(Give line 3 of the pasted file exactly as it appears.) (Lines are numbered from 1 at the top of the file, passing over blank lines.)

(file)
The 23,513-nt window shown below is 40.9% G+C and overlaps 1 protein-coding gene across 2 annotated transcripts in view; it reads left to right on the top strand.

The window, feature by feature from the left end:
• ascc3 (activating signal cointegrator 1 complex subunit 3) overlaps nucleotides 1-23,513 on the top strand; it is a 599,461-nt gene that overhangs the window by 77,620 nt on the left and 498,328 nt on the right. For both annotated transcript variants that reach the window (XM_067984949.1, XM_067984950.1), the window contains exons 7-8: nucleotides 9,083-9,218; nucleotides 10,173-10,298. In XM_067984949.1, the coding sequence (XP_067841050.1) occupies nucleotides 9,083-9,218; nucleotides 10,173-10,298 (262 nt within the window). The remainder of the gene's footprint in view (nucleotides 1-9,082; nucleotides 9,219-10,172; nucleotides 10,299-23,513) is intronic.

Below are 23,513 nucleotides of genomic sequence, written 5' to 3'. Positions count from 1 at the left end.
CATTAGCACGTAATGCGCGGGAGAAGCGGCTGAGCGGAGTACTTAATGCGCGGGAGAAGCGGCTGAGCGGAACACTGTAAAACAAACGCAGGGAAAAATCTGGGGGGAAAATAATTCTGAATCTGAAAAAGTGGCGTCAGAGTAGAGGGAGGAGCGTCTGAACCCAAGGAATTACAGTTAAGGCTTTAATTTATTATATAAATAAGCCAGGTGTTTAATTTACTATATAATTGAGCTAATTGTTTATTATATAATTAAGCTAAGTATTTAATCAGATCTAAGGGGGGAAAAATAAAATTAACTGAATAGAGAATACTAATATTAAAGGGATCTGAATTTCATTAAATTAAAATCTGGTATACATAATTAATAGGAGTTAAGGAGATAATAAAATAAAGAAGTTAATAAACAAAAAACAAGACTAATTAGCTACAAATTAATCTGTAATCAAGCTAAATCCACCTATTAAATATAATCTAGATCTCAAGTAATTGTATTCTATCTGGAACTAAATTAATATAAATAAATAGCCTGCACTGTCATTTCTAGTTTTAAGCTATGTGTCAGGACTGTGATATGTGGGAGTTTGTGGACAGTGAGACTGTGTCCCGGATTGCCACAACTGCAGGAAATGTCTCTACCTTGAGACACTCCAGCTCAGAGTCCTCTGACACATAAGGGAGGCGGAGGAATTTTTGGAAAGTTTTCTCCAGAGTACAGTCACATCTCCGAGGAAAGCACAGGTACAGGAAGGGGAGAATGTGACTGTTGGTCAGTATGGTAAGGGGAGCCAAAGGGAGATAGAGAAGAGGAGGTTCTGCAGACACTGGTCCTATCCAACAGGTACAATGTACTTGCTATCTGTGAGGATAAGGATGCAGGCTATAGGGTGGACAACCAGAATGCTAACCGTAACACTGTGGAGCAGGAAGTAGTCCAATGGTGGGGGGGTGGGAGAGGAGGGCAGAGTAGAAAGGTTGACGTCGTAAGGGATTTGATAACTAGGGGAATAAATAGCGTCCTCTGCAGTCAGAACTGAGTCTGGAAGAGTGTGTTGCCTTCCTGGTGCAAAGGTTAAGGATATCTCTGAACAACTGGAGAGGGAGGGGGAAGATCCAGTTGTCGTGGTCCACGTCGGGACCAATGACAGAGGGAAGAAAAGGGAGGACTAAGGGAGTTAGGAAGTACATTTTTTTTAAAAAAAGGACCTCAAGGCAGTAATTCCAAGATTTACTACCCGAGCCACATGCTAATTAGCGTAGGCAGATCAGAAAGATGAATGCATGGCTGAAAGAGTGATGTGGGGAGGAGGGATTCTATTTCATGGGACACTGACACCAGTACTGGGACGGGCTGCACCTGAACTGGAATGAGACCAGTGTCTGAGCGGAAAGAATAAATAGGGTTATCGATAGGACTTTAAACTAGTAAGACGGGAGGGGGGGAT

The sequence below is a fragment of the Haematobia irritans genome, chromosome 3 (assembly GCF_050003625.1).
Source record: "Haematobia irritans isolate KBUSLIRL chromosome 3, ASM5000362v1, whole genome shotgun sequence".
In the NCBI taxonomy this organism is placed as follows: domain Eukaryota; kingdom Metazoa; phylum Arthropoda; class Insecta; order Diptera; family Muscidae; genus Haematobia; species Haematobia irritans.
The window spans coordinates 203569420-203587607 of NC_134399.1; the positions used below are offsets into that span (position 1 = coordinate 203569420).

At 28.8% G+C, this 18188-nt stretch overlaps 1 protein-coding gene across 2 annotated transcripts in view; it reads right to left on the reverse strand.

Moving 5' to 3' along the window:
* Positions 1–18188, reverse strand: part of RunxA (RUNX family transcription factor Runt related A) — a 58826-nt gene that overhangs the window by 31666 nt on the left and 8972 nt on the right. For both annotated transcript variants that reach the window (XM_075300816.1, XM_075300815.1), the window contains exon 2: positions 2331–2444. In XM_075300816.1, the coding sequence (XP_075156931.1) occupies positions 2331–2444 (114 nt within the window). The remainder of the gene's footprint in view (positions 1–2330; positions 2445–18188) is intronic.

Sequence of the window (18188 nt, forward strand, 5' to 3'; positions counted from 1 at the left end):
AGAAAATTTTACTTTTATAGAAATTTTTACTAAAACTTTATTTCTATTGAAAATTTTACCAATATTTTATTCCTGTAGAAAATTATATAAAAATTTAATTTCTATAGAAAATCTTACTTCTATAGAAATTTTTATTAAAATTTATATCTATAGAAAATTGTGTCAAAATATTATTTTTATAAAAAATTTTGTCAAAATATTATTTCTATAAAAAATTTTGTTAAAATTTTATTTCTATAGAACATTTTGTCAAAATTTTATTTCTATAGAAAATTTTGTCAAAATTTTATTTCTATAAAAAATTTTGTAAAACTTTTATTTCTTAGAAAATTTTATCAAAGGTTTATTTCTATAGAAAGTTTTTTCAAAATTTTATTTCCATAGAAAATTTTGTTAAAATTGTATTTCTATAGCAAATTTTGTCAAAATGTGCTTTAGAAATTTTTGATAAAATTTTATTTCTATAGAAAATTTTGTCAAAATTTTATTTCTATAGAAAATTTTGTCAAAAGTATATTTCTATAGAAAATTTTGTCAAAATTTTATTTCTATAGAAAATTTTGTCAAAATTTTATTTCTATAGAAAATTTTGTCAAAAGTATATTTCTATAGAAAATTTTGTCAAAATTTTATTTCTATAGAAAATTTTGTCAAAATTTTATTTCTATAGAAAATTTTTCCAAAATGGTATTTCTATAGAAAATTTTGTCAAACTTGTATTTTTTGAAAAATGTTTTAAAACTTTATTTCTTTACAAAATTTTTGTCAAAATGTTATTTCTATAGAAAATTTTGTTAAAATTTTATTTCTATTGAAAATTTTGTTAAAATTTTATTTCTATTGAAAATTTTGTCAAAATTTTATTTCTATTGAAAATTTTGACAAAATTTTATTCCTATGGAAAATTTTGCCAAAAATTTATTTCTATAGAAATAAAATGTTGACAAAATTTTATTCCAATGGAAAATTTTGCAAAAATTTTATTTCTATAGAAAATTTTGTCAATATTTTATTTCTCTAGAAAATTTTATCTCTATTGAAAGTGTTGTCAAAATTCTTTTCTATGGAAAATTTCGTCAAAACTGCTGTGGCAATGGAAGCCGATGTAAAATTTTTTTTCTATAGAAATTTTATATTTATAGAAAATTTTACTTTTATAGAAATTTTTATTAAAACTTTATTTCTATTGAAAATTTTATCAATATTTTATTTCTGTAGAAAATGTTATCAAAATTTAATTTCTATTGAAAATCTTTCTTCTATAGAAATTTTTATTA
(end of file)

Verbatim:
• ascc3 (activating signal cointegrator 1 complex subunit 3) overlaps nucleotides 1-23,513 on the top strand; it is a 599,461-nt gene that overhangs the window by 77,620 nt on the left and 498,328 nt on the right. For both annotated transcript variants that reach the window (XM_067984949.1, XM_067984950.1), the window contains exons 7-8: nucleotides 9,083-9,218; nucleotides 10,173-10,298. In XM_067984949.1, the coding sequence (XP_067841050.1) occupies nucleotides 9,083-9,218; nucleotides 10,173-10,298 (262 nt within the window). The remainder of the gene's footprint in view (nucleotides 1-9,082; nucleotides 9,219-10,172; nucleotides 10,299-23,513) is intronic.